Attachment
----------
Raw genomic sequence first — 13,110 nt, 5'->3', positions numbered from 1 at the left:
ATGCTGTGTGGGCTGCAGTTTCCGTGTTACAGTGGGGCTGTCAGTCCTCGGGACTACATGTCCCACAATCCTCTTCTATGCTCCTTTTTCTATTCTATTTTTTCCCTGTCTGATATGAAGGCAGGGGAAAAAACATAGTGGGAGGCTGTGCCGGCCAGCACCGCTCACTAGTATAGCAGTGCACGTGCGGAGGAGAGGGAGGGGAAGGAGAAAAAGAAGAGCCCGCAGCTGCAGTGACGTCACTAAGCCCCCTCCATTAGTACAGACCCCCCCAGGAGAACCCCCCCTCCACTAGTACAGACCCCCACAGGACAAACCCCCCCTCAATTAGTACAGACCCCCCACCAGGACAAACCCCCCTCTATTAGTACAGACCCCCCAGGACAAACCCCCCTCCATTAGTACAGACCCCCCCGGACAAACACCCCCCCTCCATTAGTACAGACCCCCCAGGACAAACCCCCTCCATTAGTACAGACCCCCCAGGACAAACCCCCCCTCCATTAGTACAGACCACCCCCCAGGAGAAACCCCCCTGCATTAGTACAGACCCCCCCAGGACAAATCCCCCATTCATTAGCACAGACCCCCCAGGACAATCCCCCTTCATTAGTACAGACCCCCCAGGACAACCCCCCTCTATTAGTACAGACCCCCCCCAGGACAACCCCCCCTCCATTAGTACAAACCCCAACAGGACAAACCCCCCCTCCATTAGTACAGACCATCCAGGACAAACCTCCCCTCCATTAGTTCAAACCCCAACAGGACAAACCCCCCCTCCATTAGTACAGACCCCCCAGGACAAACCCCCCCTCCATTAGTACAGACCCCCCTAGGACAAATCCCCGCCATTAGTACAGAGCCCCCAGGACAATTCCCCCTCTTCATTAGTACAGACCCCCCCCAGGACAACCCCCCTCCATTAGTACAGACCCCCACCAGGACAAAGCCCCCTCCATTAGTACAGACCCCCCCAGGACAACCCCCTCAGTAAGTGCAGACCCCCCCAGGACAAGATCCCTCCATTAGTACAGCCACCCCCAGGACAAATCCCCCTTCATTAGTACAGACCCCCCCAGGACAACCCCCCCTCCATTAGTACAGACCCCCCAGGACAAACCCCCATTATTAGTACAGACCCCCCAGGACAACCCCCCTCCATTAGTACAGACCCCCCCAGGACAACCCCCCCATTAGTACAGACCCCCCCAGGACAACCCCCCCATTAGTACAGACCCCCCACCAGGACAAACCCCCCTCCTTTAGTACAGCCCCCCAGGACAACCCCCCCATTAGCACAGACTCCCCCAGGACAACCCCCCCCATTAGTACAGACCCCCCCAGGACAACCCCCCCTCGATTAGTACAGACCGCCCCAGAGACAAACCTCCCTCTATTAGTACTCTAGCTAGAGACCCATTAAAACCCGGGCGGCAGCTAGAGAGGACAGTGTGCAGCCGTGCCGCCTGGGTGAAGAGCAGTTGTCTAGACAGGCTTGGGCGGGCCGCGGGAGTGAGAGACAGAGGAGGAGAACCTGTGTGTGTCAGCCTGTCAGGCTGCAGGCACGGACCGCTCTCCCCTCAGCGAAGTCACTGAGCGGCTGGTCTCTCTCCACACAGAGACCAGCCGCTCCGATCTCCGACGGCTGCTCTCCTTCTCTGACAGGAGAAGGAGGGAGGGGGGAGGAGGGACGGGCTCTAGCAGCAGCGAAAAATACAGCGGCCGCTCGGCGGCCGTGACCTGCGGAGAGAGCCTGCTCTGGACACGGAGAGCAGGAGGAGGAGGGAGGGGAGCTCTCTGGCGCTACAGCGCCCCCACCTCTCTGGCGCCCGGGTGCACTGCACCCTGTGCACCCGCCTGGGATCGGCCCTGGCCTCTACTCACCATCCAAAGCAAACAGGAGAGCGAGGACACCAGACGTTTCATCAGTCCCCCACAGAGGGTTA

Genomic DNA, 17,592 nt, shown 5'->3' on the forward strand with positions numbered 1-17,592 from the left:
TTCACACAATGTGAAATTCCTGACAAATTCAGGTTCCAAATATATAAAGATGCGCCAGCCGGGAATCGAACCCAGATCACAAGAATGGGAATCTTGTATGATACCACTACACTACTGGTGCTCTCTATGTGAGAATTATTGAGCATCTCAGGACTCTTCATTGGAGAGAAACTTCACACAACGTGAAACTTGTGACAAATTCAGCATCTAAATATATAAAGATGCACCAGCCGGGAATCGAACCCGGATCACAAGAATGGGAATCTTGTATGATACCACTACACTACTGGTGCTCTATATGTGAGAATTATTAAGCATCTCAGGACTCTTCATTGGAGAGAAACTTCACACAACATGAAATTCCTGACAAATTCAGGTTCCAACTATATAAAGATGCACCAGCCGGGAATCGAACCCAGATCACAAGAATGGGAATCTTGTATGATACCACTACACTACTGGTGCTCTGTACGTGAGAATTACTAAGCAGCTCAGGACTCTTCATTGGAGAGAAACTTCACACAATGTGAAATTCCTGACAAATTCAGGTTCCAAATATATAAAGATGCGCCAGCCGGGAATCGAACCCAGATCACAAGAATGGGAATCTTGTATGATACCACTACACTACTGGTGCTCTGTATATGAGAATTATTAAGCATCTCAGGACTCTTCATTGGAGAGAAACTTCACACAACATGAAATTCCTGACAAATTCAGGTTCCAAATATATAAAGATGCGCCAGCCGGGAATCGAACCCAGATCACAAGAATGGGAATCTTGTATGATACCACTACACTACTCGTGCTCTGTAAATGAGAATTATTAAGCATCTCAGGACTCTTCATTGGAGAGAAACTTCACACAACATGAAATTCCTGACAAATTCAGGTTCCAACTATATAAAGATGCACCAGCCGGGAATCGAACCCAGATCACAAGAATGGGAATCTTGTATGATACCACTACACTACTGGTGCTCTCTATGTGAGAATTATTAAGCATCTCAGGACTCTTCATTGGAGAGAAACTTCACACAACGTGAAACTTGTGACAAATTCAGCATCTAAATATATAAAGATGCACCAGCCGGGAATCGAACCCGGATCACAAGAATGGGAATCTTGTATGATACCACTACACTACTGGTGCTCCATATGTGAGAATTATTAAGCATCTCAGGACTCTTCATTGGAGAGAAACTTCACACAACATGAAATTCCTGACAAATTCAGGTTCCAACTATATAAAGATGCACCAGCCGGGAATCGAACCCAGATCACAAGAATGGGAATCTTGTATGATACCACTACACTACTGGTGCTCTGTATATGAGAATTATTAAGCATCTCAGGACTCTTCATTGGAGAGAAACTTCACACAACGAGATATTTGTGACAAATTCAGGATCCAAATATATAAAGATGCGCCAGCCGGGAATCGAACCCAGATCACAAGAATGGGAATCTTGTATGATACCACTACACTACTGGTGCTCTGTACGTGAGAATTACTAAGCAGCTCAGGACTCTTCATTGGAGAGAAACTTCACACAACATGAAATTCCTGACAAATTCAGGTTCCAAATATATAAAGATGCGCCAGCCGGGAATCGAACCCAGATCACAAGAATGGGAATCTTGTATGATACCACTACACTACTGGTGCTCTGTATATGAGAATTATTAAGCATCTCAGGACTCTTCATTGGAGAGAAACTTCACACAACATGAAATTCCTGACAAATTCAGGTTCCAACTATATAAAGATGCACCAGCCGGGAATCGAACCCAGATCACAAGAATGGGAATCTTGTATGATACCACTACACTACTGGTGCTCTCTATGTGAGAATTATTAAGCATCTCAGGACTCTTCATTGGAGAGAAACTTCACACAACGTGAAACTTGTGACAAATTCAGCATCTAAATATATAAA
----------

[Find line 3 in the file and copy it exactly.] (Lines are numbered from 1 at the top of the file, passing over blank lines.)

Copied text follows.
Genomic DNA, 17,592 nt, shown 5'->3' on the forward strand with positions numbered 1-17,592 from the left: